After the war, safely in the West, Kubijovyč led the Shevchenko Scientific Society, edited the Encyclopedia of Ukraine under the auspices of the CIUS. His encyclopedia contains no entry for “Holocaust,” while the entry on Kubijovyč himself describes his wartime past as him having “revealed his exceptional ability as an organizer and statesman.” The entry on anti-Semitism tells us that “there has never … been a Ukrainian anti-Semitic organization or political party” and that “it is difficult to identify major instances of anti-Semitism, in the specific sense of prejudice and not simply hostility that have a demonstratively Ukrainian character.” Contorted as this logic may be, it is not far-fetched to suspect that it had something to do with his own actions during the war.

Clearly, ASEEES has no influence on the endowment decisions made by other organizations. Yet the current controversy over the treatment it has meted out to Stephen Cohen does raise larger issues. Are we really content with the prospect of an overall academic environment that won’t accept his name but raises no concerns over that of Volodymyr Kubijovyč? Is it desirable to contribute to a cumulative outcome where future graduate students and researchers will find no problem in financing their work with funds named after the latter but might – if they remember – recall that Stephen Cohen’s name would not be acceptable? In our view, it is time to face the fact that this is an absurd and sad prospect.

*The Waffen-SS Division “Galicia” underwent complex name changes and its historical record has been subject to politicized reconstruction. Yet the facts are clear.

Tarik Cyril Amar is an Assistant Professor at the Department of History of Columbia University. He has worked and lived in Ukraine for five years. His book “The Paradox of Ukrainian Lviv: A European City between Stalinists, Nazis, and Nationalists” is scheduled to come out this fall. Per Rudling is a member of the ASEEES and an ​A​ssociate ​P​rofessor of ​H​istory at Lund University, Sweden. His book “The Rise and Fall of Belarusian Nationalism, 1906-1931” was published in January​.​ 

Further background on the issue of Professor Stephen Cohen’s fellowship donation to the AEEES is here: The troubling case of Professor Stephen Cohen and the American Association for Slavic, East European, and Eurasian Studies, by Hank Reichman, Jan. 30, 2015

* * *

2. Response of ASEEES 

By Catriona Kelly (President, ASEEES), Padraic Kenney (Vice President, ASEEES), Stephen Hanson (Immediate Past President, ASEEES), and Lynda Park (Executive Director, ASEEES)

The discussion of Second World War crimes, and those who perpetrated, abetted, concealed, or retrospectively honored these, places a significant burden of ethical responsibility upon all those involved. Tarik Cyril Amar and Per Anders Rudling, in their contribution to HNN, make allegations of the greatest significance against a number of named individuals. They proceed from this to a denunciation of the Canadian Institute for Ukrainian Studies for naming awards after individuals who are accused of serving in the SS. Amar and Rudling do not reveal whether they have communicated their serious concerns to the Institute officials. Responsible campaigners would at least give those they criticize the chance to amend matters before resorting to a public denunciation.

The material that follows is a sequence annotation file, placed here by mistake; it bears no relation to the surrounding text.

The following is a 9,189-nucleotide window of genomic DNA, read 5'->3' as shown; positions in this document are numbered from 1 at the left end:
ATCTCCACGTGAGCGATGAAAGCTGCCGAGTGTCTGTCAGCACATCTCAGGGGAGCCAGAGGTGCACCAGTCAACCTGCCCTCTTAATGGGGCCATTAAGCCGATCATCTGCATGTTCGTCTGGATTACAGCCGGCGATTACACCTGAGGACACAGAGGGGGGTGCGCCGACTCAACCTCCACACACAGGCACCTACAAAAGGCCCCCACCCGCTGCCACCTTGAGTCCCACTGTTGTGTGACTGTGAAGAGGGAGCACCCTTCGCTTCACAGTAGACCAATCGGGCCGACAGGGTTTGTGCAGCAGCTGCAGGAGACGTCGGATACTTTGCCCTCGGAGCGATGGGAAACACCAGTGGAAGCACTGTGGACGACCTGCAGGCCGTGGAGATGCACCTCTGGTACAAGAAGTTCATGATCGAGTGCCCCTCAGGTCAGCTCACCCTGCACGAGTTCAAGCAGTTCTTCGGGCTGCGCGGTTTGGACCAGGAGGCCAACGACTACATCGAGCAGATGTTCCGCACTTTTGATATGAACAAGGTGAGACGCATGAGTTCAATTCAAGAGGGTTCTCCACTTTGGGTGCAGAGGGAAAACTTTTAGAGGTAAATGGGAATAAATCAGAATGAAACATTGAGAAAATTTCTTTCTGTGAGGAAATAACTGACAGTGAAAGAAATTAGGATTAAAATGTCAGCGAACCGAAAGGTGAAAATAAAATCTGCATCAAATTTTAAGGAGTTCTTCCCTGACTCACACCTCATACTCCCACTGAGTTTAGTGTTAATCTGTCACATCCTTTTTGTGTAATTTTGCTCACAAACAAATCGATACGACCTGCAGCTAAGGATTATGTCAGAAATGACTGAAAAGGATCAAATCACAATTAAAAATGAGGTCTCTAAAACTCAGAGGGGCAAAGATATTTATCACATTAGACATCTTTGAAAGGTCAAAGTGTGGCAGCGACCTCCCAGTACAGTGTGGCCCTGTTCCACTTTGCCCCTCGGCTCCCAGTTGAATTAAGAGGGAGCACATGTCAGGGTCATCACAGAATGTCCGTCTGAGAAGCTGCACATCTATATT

When it comes to another strand of their argument – that the naming of these awards is somehow connected with recent events in ASEEES – even Amar and Rudling recognize that “ASEEES has no influence on the endowment decisions made by other organizations”. Precisely: so why even mention ASEEES in this discussion?

We would not wish to dignify this exercise in guilt by association with further comment. Those who wish to read a full discussion of the ASEEES case can consult the materials on our website, which include letters of protest from the historians mentioned and from Stephen Cohen as well as a detailed statement by the Executive Committee of the organization.

 * * *

 3. Response of CIUS

By Volodymyr Kravchenko, Director of the Canadian Institute of Ukrainian Studies, Professor, Department of History and Classics, University of Alberta, Edmonton, Canada.

A few days ago, I received an e-mail addressed to me as Director of the Canadian Institute of Ukrainian Studies, University of Alberta, from Mr. Rick Shenkman, publisher, History News Network, associate professor of history at George Mason University and elected fellow of the Society of American Historians. The letter informed me that “We are planning on running an article about CIUS. As is our policy in cases like this, we are giving you an advance look at the article. Should you wish to respond we’ll happily post your response in full on our website in tandem with the main article so readers have the opportunity to see your response.”

Having thanked the author of the e-mail for this opportunity and read the “article about CIUS” written by Professors Amar and Rudling, I saw that it consisted of two distinct parts—a shorter one concerning the issue of Stephen Cohen and his dealings with ASEEES and a longer one about the Ukrainian scholar, community activist and political figure Volodymyr Kubijovyč, who died in Paris, France, in 1985. Readers unfamiliar with the Canadian Institute of Ukrainian Studies at the University of Alberta should be advised that it was established in Edmonton in 1976 through the joint efforts of Ukrainian Canadians and the government of the province of Alberta. The Institute is an integral part of the University of Alberta and belongs to the Faculty of Arts along with other academic institutes concerned with the social sciences and humanities. What relation Stephen Cohen, ASEEES, and Volodymyr Kubijovyč might have to CIUS becomes apparent only in the context of the article, whose text and subtext I shall address below.